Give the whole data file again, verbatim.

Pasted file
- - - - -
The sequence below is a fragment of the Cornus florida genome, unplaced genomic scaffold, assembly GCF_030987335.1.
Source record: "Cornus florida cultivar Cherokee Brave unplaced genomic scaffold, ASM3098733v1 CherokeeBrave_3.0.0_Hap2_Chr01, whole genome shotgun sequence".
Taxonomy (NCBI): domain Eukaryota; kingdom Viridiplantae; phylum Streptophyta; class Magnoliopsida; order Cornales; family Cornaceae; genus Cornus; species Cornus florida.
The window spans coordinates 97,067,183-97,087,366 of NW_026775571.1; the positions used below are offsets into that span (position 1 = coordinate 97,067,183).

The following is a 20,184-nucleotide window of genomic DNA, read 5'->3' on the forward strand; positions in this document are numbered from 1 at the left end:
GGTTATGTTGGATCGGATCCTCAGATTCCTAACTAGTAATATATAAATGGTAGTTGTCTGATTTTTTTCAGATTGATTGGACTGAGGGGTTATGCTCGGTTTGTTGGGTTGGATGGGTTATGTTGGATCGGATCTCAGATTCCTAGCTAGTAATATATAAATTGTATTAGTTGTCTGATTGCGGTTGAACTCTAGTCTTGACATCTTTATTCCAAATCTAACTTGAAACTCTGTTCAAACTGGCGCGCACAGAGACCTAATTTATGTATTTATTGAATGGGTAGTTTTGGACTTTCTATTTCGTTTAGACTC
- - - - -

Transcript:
The sequence below is a fragment of the Cornus florida genome, unplaced genomic scaffold, assembly GCF_030987335.1.
Source record: "Cornus florida cultivar Cherokee Brave unplaced genomic scaffold, ASM3098733v1 CherokeeBrave_3.0.0_Hap2_Chr01, whole genome shotgun sequence".
Taxonomy (NCBI): domain Eukaryota; kingdom Viridiplantae; phylum Streptophyta; class Magnoliopsida; order Cornales; family Cornaceae; genus Cornus; species Cornus florida.
The window spans coordinates 97,067,183-97,087,366 of NW_026775571.1; the positions used below are offsets into that span (position 1 = coordinate 97,067,183).

The following is a 20,184-nucleotide window of genomic DNA, read 5'->3' on the forward strand; positions in this document are numbered from 1 at the left end:
GGTTATGTTGGATCGGATCCTCAGATTCCTAACTAGTAATATATAAATGGTAGTTGTCTGATTTTTTTCAGATTGATTGGACTGAGGGGTTATGCTCGGTTTGTTGGGTTGGATGGGTTATGTTGGATCGGATCTCAGATTCCTAGCTAGTAATATATAAATTGTATTAGTTGTCTGATTGCGGTTGAACTCTAGTCTTGACATCTTTATTCCAAATCTAACTTGAAACTCTGTTCAAACTGGCGCGCACAGAGACCTAATTTATGTATTTATTGAATGGGTAGTTTTGGACTTTCTATTTCGTTTAGACTC